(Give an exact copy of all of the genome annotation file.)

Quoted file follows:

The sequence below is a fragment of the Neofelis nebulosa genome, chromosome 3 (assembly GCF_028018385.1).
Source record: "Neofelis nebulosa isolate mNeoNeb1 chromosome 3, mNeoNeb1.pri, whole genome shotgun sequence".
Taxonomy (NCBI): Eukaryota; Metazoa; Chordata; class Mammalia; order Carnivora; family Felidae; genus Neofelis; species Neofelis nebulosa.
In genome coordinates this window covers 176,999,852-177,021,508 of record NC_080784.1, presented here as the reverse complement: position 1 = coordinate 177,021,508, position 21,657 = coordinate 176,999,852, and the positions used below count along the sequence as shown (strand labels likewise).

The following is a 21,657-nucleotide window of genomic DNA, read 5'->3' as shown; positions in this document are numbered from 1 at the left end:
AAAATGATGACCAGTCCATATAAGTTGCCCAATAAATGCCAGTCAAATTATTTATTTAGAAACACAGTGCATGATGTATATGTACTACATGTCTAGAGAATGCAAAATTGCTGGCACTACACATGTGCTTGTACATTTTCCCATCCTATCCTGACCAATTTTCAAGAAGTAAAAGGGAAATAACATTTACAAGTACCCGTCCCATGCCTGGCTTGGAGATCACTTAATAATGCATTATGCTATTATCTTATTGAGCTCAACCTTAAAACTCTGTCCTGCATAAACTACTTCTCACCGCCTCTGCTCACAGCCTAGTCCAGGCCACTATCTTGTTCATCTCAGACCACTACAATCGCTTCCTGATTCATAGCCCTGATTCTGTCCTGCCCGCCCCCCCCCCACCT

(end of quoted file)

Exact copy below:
The sequence below is a fragment of the Neofelis nebulosa genome, chromosome 3 (assembly GCF_028018385.1).
Source record: "Neofelis nebulosa isolate mNeoNeb1 chromosome 3, mNeoNeb1.pri, whole genome shotgun sequence".
Taxonomy (NCBI): Eukaryota; Metazoa; Chordata; class Mammalia; order Carnivora; family Felidae; genus Neofelis; species Neofelis nebulosa.
In genome coordinates this window covers 176,999,852-177,021,508 of record NC_080784.1, presented here as the reverse complement: position 1 = coordinate 177,021,508, position 21,657 = coordinate 176,999,852, and the positions used below count along the sequence as shown (strand labels likewise).

The following is a 21,657-nucleotide window of genomic DNA, read 5'->3' as shown; positions in this document are numbered from 1 at the left end:
AAAATGATGACCAGTCCATATAAGTTGCCCAATAAATGCCAGTCAAATTATTTATTTAGAAACACAGTGCATGATGTATATGTACTACATGTCTAGAGAATGCAAAATTGCTGGCACTACACATGTGCTTGTACATTTTCCCATCCTATCCTGACCAATTTTCAAGAAGTAAAAGGGAAATAACATTTACAAGTACCCGTCCCATGCCTGGCTTGGAGATCACTTAATAATGCATTATGCTATTATCTTATTGAGCTCAACCTTAAAACTCTGTCCTGCATAAACTACTTCTCACCGCCTCTGCTCACAGCCTAGTCCAGGCCACTATCTTGTTCATCTCAGACCACTACAATCGCTTCCTGATTCATAGCCCTGATTCTGTCCTGCCCGCCCCCCCCCCACCT